The life-changing magic of ABBA-ing up

Gary Tetz
Gary Tetz

It's only January 12, and I'm already bitterly disappointed in myself. I had resolved to talk to you about making long-term care-related New Year's Resolutions by now, and I've failed. Miserably. Again. Oh well, there's always next year — and the next, presumably. Life is permanent and I'm immortal, right?

Those of you who are cursed with a photographic memory of everything I've ever written will recall my long-standing belief in the equal importance of New Year's Reservations. For instance, if you've firmly resolved to work out at the gym/human petri dish every day in 2017, you should make that pledge with the simultaneous and equally-formal awareness that you've never followed through on anything like that before, and it probably won't happen this time either.

In other words, a New Year's Resolution should never be made without the equally passionate embrace of a more reality-based New Year's Reservation. Full disclosure: I doubt you will ever see that particular theory or advice espoused in any motivational book, and I don't think I should be your life coach.

Even though I've decided not to make my usual naïve New Year's recommendations to veteran long-term care professionals, maybe a quick review of some important industry news from the profession's finest news source can offer guidance or inspiration at the start of this bouncing baby of a new year. Let's see …

Oh look, here's an interesting article about how the Germans might start paying for prostitutes for nursing home residents, and how the Netherlands kind of already does. I don't really know what to do with this information or how it's helpful or inspiring to any of us, but I've made an immediate Resolution to stop thinking about it — along with a Reservation that I probably won't be able to.

In the coming year, we definitely need interesting and innovative ideas that could transform our long-term care workforce, improve culture and solve the staffing shortage. Maybe some breaking news from Europe holds the answer. Oh wait, never mind. The six-hour work day initiative in Sweden just failed. That's okay, we can't be too mad at them, since they also gave us ABBA.   

Speaking of ABBA, perhaps this '70s-era super-group offers all the inspiration and illumination we need for what promises to be a tumultuous new year. Their mega-hit “SOS” is a clear call for help in a difficult transitional time for our profession. “Dancing Queen” is an unwelcome reminder of that proposed German nursing home policy we were just trying to forget. And “The Winner Takes It All” is obviously a song about narrowing hospital networks, and the critical role knowing your data will play in controlling your own destiny and actually surviving as a provider. Otherwise, you'll almost certainly be facing your “Waterloo.”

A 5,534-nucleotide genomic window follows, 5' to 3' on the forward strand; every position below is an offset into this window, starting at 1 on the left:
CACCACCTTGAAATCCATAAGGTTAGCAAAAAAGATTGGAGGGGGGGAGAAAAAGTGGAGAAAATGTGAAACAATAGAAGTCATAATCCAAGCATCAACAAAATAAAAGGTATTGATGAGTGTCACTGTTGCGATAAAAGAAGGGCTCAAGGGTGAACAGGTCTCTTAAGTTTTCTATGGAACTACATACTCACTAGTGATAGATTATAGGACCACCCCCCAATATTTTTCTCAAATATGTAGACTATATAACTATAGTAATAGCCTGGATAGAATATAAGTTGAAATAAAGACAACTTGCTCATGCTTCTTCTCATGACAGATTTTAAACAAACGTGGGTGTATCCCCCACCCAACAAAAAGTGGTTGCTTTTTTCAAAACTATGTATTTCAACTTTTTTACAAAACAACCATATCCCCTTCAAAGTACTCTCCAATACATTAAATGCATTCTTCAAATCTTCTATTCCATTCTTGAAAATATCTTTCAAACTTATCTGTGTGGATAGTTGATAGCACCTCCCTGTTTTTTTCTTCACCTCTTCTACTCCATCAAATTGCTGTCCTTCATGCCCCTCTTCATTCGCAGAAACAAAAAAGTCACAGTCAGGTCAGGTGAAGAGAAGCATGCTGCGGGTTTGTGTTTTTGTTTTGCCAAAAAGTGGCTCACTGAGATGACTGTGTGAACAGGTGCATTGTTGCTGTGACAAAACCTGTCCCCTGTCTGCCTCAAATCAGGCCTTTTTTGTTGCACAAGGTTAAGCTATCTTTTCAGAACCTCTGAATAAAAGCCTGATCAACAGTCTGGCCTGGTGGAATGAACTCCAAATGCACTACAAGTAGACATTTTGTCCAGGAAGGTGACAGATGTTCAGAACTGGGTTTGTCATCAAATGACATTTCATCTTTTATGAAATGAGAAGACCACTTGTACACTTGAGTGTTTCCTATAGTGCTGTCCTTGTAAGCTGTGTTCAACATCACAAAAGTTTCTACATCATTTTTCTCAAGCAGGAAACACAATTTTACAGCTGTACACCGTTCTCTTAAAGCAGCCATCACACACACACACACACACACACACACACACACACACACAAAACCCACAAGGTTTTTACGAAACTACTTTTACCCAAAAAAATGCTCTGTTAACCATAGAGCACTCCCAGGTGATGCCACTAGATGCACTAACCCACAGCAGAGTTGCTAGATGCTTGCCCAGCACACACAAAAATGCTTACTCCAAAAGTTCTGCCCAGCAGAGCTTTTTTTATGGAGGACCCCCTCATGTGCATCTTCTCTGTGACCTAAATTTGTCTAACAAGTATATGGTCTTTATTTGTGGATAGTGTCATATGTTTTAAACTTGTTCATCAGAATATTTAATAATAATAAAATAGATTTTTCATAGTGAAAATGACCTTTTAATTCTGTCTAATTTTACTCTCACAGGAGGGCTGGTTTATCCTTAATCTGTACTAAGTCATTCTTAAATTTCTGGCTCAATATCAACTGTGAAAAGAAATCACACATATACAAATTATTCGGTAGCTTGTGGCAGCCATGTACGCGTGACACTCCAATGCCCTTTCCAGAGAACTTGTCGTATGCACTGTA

Perhaps most important of all, ABBA reminds us of the importance of sheer acceptance of all the events and factors we won't be able to control. Because really, Knowing Me, Knowing You, and knowing the way the government works, there is absolutely nothing we can do.

So what's going to happen in 2017? I Wonder. But Happy New Year regardless.

Things I Think is written by Gary Tetz, a national Silver Medalist and regional Gold Medal winner in the Association of Business Press Editors (ASBPE) awards program. He has amused, informed and sometimes befuddled long-term care readers worldwide since his debut with the former SNALF.com at the end of a previous century. He is a multimedia consultant for Consonus Healthcare Services in Portland, OR
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Things I Think

Things I Think is written by longtime industry columnist Gary Tetz, who resides in Portland, OR. Since his debut with SNALF.com at the end of a previous century, he has continued to amuse, inform and sometimes befuddle long-term care readers worldwide.

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